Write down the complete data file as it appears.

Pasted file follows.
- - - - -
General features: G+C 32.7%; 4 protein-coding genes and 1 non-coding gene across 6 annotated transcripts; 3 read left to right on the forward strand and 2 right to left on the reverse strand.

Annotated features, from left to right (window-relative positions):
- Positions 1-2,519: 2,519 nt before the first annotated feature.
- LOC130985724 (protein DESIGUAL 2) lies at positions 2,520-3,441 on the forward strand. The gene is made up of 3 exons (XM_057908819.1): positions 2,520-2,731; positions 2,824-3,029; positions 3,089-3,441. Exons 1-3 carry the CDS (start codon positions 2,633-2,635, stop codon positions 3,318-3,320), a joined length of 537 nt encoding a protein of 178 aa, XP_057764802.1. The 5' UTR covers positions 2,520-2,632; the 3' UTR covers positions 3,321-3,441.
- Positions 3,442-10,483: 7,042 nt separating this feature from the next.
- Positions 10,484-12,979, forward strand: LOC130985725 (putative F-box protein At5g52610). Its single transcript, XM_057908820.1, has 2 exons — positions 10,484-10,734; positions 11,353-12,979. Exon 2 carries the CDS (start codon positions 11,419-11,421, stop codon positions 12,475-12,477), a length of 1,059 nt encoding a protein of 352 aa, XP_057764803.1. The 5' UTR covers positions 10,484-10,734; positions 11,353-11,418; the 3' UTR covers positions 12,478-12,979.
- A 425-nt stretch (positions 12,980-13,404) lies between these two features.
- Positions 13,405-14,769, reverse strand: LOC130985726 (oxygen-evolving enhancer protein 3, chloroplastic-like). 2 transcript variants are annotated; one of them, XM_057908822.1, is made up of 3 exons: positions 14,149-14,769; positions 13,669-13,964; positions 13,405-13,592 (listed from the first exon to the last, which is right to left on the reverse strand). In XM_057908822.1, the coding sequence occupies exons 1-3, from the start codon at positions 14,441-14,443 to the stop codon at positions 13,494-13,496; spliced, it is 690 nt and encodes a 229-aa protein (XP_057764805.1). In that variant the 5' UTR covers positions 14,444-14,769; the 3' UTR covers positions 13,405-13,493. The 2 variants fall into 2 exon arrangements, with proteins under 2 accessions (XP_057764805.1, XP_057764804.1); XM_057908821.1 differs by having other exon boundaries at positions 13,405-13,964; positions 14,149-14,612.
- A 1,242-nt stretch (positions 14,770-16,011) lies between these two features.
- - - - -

General features: G+C 32.7%; 4 protein-coding genes and 1 non-coding gene across 6 annotated transcripts; 3 read left to right on the forward strand and 2 right to left on the reverse strand.

Annotated features, from left to right (window-relative positions):
- Positions 1-2,519: 2,519 nt before the first annotated feature.
- LOC130985724 (protein DESIGUAL 2) lies at positions 2,520-3,441 on the forward strand. The gene is made up of 3 exons (XM_057908819.1): positions 2,520-2,731; positions 2,824-3,029; positions 3,089-3,441. Exons 1-3 carry the CDS (start codon positions 2,633-2,635, stop codon positions 3,318-3,320), a joined length of 537 nt encoding a protein of 178 aa, XP_057764802.1. The 5' UTR covers positions 2,520-2,632; the 3' UTR covers positions 3,321-3,441.
- Positions 3,442-10,483: 7,042 nt separating this feature from the next.
- Positions 10,484-12,979, forward strand: LOC130985725 (putative F-box protein At5g52610). Its single transcript, XM_057908820.1, has 2 exons — positions 10,484-10,734; positions 11,353-12,979. Exon 2 carries the CDS (start codon positions 11,419-11,421, stop codon positions 12,475-12,477), a length of 1,059 nt encoding a protein of 352 aa, XP_057764803.1. The 5' UTR covers positions 10,484-10,734; positions 11,353-11,418; the 3' UTR covers positions 12,478-12,979.
- A 425-nt stretch (positions 12,980-13,404) lies between these two features.
- Positions 13,405-14,769, reverse strand: LOC130985726 (oxygen-evolving enhancer protein 3, chloroplastic-like). 2 transcript variants are annotated; one of them, XM_057908822.1, is made up of 3 exons: positions 14,149-14,769; positions 13,669-13,964; positions 13,405-13,592 (listed from the first exon to the last, which is right to left on the reverse strand). In XM_057908822.1, the coding sequence occupies exons 1-3, from the start codon at positions 14,441-14,443 to the stop codon at positions 13,494-13,496; spliced, it is 690 nt and encodes a 229-aa protein (XP_057764805.1). In that variant the 5' UTR covers positions 14,444-14,769; the 3' UTR covers positions 13,405-13,493. The 2 variants fall into 2 exon arrangements, with proteins under 2 accessions (XP_057764805.1, XP_057764804.1); XM_057908821.1 differs by having other exon boundaries at positions 13,405-13,964; positions 14,149-14,612.
- A 1,242-nt stretch (positions 14,770-16,011) lies between these two features.